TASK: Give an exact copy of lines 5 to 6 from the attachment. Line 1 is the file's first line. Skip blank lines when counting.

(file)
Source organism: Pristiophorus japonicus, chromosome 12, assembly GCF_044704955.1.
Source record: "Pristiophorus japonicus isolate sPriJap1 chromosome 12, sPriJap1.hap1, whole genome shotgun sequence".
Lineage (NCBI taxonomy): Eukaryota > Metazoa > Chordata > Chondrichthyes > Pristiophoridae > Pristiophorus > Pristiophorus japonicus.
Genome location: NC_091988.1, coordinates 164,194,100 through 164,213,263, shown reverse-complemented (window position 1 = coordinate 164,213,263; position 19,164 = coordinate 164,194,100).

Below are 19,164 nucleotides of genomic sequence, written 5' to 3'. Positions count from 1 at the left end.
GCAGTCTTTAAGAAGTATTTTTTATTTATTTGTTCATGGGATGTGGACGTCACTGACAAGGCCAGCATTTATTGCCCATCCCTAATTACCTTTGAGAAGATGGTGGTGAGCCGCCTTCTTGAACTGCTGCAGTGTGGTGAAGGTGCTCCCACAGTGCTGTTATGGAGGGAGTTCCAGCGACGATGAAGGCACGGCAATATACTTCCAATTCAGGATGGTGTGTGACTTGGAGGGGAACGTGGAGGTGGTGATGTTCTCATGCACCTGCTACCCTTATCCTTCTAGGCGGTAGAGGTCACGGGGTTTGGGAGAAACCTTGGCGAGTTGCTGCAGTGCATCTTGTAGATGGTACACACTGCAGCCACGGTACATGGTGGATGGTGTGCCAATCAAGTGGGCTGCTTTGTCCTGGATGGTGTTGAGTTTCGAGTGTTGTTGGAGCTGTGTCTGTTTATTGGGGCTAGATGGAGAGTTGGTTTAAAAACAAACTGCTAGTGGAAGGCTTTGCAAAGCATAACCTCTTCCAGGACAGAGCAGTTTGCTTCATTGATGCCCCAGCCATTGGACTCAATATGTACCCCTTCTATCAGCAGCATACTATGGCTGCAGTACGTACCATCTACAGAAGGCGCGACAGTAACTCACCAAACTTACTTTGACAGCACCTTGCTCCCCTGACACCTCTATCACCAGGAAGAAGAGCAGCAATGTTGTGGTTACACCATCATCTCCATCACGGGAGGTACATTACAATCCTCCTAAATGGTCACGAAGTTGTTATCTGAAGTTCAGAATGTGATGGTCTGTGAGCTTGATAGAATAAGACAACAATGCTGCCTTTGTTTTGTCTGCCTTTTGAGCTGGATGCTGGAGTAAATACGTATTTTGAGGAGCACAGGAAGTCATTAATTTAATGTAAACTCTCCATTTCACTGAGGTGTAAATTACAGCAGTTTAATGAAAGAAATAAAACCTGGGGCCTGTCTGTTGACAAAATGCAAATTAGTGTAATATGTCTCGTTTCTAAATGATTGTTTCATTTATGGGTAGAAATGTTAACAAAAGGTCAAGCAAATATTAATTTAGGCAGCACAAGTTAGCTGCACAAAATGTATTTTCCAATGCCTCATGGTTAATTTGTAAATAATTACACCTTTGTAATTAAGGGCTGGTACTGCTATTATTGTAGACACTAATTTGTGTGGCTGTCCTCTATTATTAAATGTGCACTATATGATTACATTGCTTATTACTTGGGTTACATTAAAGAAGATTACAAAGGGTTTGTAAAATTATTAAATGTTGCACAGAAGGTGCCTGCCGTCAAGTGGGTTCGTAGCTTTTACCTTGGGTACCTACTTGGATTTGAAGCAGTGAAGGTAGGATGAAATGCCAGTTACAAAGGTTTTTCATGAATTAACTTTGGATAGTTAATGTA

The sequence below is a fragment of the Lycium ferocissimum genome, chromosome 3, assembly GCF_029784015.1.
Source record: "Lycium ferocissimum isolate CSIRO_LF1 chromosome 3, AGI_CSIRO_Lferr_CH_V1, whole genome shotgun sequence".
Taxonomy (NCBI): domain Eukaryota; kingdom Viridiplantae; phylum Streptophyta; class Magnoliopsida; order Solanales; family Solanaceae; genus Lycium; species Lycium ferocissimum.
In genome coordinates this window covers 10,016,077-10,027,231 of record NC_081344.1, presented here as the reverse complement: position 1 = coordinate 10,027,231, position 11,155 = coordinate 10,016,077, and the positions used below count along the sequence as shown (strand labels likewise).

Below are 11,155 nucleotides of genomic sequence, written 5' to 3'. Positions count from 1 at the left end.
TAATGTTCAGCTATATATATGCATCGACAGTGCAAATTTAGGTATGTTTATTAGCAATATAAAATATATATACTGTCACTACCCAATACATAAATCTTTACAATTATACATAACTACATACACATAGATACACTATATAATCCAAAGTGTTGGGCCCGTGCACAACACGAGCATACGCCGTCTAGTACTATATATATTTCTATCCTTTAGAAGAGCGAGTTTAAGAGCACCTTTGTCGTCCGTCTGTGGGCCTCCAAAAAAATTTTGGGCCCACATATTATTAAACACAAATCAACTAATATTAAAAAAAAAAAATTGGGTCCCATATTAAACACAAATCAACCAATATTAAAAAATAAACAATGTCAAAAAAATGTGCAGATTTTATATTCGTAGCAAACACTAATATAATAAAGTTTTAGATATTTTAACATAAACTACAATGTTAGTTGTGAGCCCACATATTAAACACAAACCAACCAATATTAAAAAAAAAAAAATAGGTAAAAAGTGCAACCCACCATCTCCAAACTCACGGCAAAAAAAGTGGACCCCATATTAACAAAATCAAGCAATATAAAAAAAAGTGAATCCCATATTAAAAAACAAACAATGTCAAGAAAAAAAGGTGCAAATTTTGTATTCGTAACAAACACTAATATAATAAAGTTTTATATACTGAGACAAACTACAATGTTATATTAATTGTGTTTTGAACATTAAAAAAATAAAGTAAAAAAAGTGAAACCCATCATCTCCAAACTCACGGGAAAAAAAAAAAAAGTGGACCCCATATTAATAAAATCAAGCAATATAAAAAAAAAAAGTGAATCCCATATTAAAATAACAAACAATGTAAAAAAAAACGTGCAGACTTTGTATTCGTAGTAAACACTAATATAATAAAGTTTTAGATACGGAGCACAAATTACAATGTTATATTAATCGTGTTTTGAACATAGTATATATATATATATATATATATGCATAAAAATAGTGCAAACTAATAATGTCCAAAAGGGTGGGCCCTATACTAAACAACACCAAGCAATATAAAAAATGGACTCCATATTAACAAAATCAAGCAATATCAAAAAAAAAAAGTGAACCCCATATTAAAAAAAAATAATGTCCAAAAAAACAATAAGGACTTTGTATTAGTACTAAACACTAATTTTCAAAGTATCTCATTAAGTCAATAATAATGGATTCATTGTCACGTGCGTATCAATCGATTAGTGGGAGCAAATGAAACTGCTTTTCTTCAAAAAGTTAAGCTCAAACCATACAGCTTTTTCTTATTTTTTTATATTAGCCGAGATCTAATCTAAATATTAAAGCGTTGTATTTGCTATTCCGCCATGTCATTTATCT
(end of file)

Below are 19,164 nucleotides of genomic sequence, written 5' to 3'. Positions count from 1 at the left end.
GCAGTCTTTAAGAAGTATTTTTTATTTATTTGTTCATGGGATGTGGACGTCACTGACAAGGCCAGCATTTATTGCCCATCCCTAATTACCTTTGAGAAGATGGTGGTGAGCCGCCTTCTTGAACTGCTGCAGTGTGGTGAAGGTGCTCCCACAGTGCTGTTATGGAGGGAGTTCCAGCGACGATGAAGGCACGGCAATATACTTCCAATTCAGGATGGTGTGTGACTTGGAGGGGAACGTGGAGGTGGTGATGTTCTCATGCACCTGCTACCCTTATCCTTCTAGGCGGTAGAGGTCACGGGGTTTGGGAGAAACCTTGGCGAGTTGCTGCAGTGCATCTTGTAGATGGTACACACTGCAGCCACGGTACATGGTGGATGGTGTGCCAATCAAGTGGGCTGCTTTGTCCTGGATGGTGTTGAGTTTCGAGTGTTGTTGGAGCTGTGTCTGTTTATTGGGGCTAGATGGAGAGTTGGTTTAAAAACAAACTGCTAGTGGAAGGCTTTGCAAAGCATAACCTCTTCCAGGACAGAGCAGTTTGCTTCATTGATGCCCCAGCCATTGGACTCAATATGTACCCCTTCTATCAGCAGCATACTATGGCTGCAGTACGTACCATCTACAGAAGGCGCGACAGTAACTCACCAAACTTACTTTGACAGCACCTTGCTCCCCTGACACCTCTATCACCAGGAAGAAGAGCAGCAATGTTGTGGTTACACCATCATCTCCATCACGGGAGGTACATTACAATCCTCCTAAATGGTCACGAAGTTGTTATCTGAAGTTCAGAATGTGATGGTCTGTGAGCTTGATAGAATAAGACAACAATGCTGCCTTTGTTTTGTCTGCCTTTTGAGCTGGATGCTGGAGTAAATACGTATTTTGAGGAGCACAGGAAGTCATTAATTTAATGTAAACTCTCCATTTCACTGAGGTGTAAATTACAGCAGTTTAATGAAAGAAATAAAACCTGGGGCCTGTCTGTTGACAAAATGCAAATTAGTGTAATATGTCTCGTTTCTAAATGATTGTTTCATTTATGGGTAGAAATGTTAACAAAAGGTCAAGCAAATATTAATTTAGGCAGCACAAGTTAGCTGCACAAAATGTATTTTCCAATGCCTCATGGTTAATTTGTAAATAATTACACCTTTGTAATTAAGGGCTGGTACTGCTATTATTGTAGACACTAATTTGTGTGGCTGTCCTCTATTATTAAATGTGCACTATATGATTACATTGCTTATTACTTGGGTTACATTAAAGAAGATTACAAAGGGTTTGTAAAATTATTAAATGTTGCACAGAAGGTGCCTGCCGTCAAGTGGGTTCGTAGCTTTTACCTTGGGTACCTACTTGGATTTGAAGCAGTGAAGGTAGGATGAAATGCCAGTTACAAAGGTTTTTCATGAATTAACTTTGGATAGTTAATGTA